David O. Williams
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- $50 million in Vail Valley real estate to be auctioned in July
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- April real estate sales off significantly from last year, but still second best month in 2009
- Vail Valley Real Estate market analysis: price ahead of the curve
- Local companies rally to re-use building materials and benefit Habitat Home Outlet
- All Real Estate Articles
October 18, 2007 — The future of the town-owned Timber Ridge affordable housing complex on North Frontage Road in Vail is shaping up as one of the key issues defining the Nov. 6 Vail Town Council race.
While philosophical concerns about redevelopment and the long-term impacts of billions of dollars of ongoing construction are garnering the most headlines locally, the very practical issue of where to house resort workers is shaping the Timber Ridge debate.
Ten candidates are vying for five open council seats, and all of them agree housing is a critical topic, but there are varying opinions on what types of housing are most crucial to Vail’s long-term success as a resort, and where different types of housing should be located.
Vail Resorts and a Texas-based consortium known as Open/Hillwood have submitted competing proposals to the town to redevelop Timber Ridge to satisfy their own town-mandated housing requirements for projects both entities have proposed in Lionshead and West Lionshead.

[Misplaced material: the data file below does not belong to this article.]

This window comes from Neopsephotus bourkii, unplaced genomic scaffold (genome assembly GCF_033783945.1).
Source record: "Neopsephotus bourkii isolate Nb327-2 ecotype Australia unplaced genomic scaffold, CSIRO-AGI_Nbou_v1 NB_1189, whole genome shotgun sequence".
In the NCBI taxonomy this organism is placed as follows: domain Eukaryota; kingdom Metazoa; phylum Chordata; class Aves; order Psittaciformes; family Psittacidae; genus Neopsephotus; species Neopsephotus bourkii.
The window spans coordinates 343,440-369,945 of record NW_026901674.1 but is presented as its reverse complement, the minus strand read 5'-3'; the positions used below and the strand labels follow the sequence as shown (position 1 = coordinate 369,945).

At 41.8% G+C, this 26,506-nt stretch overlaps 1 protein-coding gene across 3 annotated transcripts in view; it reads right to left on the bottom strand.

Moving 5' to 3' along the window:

Open/Hillwood is proposing the $620 million redevelopment of the Lionshead Parking Structure, and Vail Resorts wants to build the $1 billion Ever Vail complex in West Lionshead, but also has employee housing requirements resulting from other projects such as Vail’s Front Door and Arrabelle.
While neither proposal for Timber Ridge has been made public, Open/Hillwood reportedly has said it will redevelop the 198-unit complex (which equates to 600 rental beds) to the tune of 1,400 rental beds and 60 affordable condos.
Vail Resorts has reportedly offered to assume the town’s $22 million debt on the complex and build between 1,194 and 1,244 rental beds and no for-sale affordable units.
And that’s the crux of the debate. Some say Timber Ridge should have deed-restricted affordable housing for young families to use as a stepping stone in the Vail Valley real estate market.
Others argue it should be all seasonal, work-force housing. It should be noted, however, that Open/Hillwood included affordable, for-sale housing at the behest of some members of the current town council.
A meeting Tuesday, Oct. 16, to publically present the competing proposals was tabled in favor of a special meeting on the topic at 3 p.m., Tuesday, Oct. 30. The question of what type of housing is appropriate on the site is the No. 1 issue for the Vail Chamber and Business Association, which is hosting a council election debate Thursday night, Oct. 18, at Donovan Pavilion.
Businesses have long lamented the difficulty they have in filling job vacancies, and they point to the lack of affordable housing as the main reason. Still, some business owners see the value in offering affordable, for-sale homes for middle-management personnel.